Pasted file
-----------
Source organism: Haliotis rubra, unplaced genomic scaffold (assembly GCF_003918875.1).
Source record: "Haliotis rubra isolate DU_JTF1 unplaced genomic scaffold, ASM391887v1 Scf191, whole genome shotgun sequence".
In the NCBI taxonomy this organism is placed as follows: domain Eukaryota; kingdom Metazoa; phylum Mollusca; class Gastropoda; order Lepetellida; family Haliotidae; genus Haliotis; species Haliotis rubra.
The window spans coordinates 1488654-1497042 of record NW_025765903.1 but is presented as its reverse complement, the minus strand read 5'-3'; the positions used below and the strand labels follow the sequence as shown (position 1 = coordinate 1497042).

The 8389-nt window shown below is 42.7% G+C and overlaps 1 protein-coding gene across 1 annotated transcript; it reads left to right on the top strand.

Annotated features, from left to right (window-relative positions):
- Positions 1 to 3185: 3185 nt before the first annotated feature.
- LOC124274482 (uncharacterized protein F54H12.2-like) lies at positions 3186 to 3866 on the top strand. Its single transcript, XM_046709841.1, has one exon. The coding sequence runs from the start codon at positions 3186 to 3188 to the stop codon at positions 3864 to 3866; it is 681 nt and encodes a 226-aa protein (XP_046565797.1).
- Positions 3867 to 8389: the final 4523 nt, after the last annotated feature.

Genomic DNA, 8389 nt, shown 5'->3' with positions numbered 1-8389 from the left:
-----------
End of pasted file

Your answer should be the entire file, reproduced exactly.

Source organism: Haliotis rubra, unplaced genomic scaffold (assembly GCF_003918875.1).
Source record: "Haliotis rubra isolate DU_JTF1 unplaced genomic scaffold, ASM391887v1 Scf191, whole genome shotgun sequence".
In the NCBI taxonomy this organism is placed as follows: domain Eukaryota; kingdom Metazoa; phylum Mollusca; class Gastropoda; order Lepetellida; family Haliotidae; genus Haliotis; species Haliotis rubra.
The window spans coordinates 1488654-1497042 of record NW_025765903.1 but is presented as its reverse complement, the minus strand read 5'-3'; the positions used below and the strand labels follow the sequence as shown (position 1 = coordinate 1497042).

The 8389-nt window shown below is 42.7% G+C and overlaps 1 protein-coding gene across 1 annotated transcript; it reads left to right on the top strand.

Annotated features, from left to right (window-relative positions):
- Positions 1 to 3185: 3185 nt before the first annotated feature.
- LOC124274482 (uncharacterized protein F54H12.2-like) lies at positions 3186 to 3866 on the top strand. Its single transcript, XM_046709841.1, has one exon. The coding sequence runs from the start codon at positions 3186 to 3188 to the stop codon at positions 3864 to 3866; it is 681 nt and encodes a 226-aa protein (XP_046565797.1).
- Positions 3867 to 8389: the final 4523 nt, after the last annotated feature.

Genomic DNA, 8389 nt, shown 5'->3' with positions numbered 1-8389 from the left: